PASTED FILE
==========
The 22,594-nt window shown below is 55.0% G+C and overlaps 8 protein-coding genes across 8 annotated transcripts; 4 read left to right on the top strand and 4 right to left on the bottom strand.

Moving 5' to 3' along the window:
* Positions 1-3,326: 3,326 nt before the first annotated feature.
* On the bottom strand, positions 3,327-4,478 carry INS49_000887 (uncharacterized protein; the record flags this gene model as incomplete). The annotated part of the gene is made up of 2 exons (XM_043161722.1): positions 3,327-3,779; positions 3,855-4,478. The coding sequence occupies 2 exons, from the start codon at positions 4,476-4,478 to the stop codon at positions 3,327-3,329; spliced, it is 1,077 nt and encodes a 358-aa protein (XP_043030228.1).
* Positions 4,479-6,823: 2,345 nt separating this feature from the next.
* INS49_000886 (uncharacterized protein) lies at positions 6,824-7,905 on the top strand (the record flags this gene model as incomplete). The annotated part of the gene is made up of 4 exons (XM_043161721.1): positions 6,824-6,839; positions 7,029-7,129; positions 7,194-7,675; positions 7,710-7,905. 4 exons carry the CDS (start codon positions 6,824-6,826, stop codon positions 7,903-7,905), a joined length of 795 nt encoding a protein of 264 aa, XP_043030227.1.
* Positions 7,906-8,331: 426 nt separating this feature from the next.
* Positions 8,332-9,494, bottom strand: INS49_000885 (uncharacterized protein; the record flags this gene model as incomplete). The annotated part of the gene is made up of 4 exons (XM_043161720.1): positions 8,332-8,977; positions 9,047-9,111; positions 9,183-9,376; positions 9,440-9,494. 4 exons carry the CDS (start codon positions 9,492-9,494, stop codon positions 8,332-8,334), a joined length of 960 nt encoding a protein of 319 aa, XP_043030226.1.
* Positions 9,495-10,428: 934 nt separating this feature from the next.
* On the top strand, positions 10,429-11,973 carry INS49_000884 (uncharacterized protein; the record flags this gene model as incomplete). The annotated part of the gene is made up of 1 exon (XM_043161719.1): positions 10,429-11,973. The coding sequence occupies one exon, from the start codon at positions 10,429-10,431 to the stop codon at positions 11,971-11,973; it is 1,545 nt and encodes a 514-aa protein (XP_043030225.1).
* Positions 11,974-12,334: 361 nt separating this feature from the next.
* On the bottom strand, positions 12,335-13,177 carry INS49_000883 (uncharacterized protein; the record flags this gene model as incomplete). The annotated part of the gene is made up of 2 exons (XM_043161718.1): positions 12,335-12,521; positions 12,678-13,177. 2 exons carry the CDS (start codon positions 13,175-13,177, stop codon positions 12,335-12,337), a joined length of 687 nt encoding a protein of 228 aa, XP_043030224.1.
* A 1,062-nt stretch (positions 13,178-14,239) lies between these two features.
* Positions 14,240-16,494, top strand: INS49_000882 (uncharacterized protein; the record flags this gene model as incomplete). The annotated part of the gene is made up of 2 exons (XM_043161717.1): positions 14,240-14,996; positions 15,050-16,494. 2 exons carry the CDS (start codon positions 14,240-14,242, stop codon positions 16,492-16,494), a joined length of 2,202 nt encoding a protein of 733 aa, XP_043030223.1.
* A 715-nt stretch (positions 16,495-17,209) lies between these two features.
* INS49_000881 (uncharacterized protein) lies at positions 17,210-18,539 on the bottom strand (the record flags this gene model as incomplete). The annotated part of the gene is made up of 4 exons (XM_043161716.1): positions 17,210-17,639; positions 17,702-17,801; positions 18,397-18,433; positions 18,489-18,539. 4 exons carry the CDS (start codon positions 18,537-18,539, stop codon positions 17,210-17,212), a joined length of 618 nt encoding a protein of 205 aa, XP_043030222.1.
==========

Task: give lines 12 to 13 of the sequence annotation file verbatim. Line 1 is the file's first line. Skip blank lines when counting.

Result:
* On the bottom strand, positions 12,335-13,177 carry INS49_000883 (uncharacterized protein; the record flags this gene model as incomplete). The annotated part of the gene is made up of 2 exons (XM_043161718.1): positions 12,335-12,521; positions 12,678-13,177. 2 exons carry the CDS (start codon positions 13,175-13,177, stop codon positions 12,335-12,337), a joined length of 687 nt encoding a protein of 228 aa, XP_043030224.1.
* A 1,062-nt stretch (positions 13,178-14,239) lies between these two features.